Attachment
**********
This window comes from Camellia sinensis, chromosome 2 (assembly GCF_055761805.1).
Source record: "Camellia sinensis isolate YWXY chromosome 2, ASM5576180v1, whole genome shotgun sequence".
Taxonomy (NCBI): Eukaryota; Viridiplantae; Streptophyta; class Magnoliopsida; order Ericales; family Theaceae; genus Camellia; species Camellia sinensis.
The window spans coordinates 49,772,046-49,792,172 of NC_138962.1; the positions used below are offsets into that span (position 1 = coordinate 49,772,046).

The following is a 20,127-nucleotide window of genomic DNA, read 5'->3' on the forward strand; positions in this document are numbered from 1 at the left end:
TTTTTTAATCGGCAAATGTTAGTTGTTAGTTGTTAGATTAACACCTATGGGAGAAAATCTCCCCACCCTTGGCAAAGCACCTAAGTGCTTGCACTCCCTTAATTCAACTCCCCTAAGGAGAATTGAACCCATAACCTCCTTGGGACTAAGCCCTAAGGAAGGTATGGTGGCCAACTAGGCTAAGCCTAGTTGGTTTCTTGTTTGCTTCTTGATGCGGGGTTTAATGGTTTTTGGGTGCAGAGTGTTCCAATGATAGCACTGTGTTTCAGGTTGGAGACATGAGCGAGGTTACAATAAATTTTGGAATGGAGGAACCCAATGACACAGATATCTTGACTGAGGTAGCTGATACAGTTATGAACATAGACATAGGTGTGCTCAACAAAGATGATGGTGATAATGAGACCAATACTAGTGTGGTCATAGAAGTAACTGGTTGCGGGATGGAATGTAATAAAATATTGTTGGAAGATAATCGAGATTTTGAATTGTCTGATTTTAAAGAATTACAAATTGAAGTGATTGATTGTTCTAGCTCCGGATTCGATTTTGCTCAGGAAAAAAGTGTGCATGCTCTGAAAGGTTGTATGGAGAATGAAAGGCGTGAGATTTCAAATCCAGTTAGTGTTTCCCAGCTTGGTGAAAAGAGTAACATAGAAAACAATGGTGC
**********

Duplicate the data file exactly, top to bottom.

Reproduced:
This window comes from Camellia sinensis, chromosome 2 (assembly GCF_055761805.1).
Source record: "Camellia sinensis isolate YWXY chromosome 2, ASM5576180v1, whole genome shotgun sequence".
Taxonomy (NCBI): Eukaryota; Viridiplantae; Streptophyta; class Magnoliopsida; order Ericales; family Theaceae; genus Camellia; species Camellia sinensis.
The window spans coordinates 49,772,046-49,792,172 of NC_138962.1; the positions used below are offsets into that span (position 1 = coordinate 49,772,046).

The following is a 20,127-nucleotide window of genomic DNA, read 5'->3' on the forward strand; positions in this document are numbered from 1 at the left end:
TTTTTTAATCGGCAAATGTTAGTTGTTAGTTGTTAGATTAACACCTATGGGAGAAAATCTCCCCACCCTTGGCAAAGCACCTAAGTGCTTGCACTCCCTTAATTCAACTCCCCTAAGGAGAATTGAACCCATAACCTCCTTGGGACTAAGCCCTAAGGAAGGTATGGTGGCCAACTAGGCTAAGCCTAGTTGGTTTCTTGTTTGCTTCTTGATGCGGGGTTTAATGGTTTTTGGGTGCAGAGTGTTCCAATGATAGCACTGTGTTTCAGGTTGGAGACATGAGCGAGGTTACAATAAATTTTGGAATGGAGGAACCCAATGACACAGATATCTTGACTGAGGTAGCTGATACAGTTATGAACATAGACATAGGTGTGCTCAACAAAGATGATGGTGATAATGAGACCAATACTAGTGTGGTCATAGAAGTAACTGGTTGCGGGATGGAATGTAATAAAATATTGTTGGAAGATAATCGAGATTTTGAATTGTCTGATTTTAAAGAATTACAAATTGAAGTGATTGATTGTTCTAGCTCCGGATTCGATTTTGCTCAGGAAAAAAGTGTGCATGCTCTGAAAGGTTGTATGGAGAATGAAAGGCGTGAGATTTCAAATCCAGTTAGTGTTTCCCAGCTTGGTGAAAAGAGTAACATAGAAAACAATGGTGC